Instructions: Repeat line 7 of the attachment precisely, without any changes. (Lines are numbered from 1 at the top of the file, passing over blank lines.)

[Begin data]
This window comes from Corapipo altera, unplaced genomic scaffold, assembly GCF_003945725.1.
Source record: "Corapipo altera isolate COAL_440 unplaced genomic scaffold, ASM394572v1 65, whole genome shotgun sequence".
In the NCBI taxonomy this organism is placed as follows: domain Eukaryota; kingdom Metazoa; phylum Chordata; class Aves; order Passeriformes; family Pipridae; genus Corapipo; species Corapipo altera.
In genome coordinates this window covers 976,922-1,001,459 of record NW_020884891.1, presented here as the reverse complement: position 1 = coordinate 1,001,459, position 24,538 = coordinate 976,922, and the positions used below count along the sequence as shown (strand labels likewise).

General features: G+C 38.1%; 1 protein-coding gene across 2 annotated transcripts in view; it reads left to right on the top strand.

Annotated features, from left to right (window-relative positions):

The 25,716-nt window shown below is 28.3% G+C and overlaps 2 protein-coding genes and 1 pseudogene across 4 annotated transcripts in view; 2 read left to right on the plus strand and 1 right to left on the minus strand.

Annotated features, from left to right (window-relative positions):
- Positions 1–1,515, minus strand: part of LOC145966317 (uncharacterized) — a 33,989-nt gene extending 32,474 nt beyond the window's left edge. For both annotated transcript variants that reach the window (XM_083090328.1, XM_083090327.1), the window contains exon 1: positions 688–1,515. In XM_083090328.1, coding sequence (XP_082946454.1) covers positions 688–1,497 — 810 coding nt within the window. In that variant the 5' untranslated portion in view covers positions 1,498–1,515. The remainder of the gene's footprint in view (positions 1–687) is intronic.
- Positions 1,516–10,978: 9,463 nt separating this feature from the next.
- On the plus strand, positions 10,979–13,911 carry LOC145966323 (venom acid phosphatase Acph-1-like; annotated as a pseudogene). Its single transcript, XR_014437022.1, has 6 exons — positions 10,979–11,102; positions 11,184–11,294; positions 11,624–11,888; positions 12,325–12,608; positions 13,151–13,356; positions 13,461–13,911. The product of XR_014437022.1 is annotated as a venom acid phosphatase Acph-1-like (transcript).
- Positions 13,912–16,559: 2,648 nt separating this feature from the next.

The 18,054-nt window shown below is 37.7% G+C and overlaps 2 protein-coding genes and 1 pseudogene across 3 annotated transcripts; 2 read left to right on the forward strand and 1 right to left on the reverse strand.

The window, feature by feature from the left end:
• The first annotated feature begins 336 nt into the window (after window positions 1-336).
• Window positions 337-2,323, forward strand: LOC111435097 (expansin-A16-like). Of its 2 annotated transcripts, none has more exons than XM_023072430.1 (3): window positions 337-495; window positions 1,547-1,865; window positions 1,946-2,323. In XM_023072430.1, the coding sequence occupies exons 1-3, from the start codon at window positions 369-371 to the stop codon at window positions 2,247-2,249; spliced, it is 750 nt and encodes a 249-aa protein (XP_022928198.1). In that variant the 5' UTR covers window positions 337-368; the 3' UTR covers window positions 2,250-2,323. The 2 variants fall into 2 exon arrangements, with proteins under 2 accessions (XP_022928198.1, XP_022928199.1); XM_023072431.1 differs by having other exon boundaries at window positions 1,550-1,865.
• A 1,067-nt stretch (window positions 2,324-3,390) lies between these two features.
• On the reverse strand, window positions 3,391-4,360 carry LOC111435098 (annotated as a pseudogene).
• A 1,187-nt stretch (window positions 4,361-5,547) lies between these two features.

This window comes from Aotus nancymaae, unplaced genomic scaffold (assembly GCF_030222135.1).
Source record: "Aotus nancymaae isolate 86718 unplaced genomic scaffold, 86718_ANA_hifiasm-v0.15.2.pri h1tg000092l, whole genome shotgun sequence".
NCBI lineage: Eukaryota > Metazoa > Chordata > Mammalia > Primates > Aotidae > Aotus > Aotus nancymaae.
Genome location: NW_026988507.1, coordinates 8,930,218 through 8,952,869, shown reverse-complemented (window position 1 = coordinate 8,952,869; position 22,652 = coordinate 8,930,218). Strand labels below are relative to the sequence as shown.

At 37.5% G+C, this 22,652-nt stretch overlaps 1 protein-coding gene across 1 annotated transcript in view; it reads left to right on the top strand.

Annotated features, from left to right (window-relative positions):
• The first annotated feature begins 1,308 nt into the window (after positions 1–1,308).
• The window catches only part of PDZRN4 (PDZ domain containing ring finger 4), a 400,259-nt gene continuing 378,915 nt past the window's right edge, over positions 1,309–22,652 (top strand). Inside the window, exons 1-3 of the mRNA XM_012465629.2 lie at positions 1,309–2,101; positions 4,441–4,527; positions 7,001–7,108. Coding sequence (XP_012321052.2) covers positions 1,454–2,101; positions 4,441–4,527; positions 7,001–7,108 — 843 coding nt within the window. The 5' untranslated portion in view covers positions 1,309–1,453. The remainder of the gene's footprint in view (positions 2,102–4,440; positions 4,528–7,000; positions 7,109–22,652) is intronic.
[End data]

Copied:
The 25,716-nt window shown below is 28.3% G+C and overlaps 2 protein-coding genes and 1 pseudogene across 4 annotated transcripts in view; 2 read left to right on the plus strand and 1 right to left on the minus strand.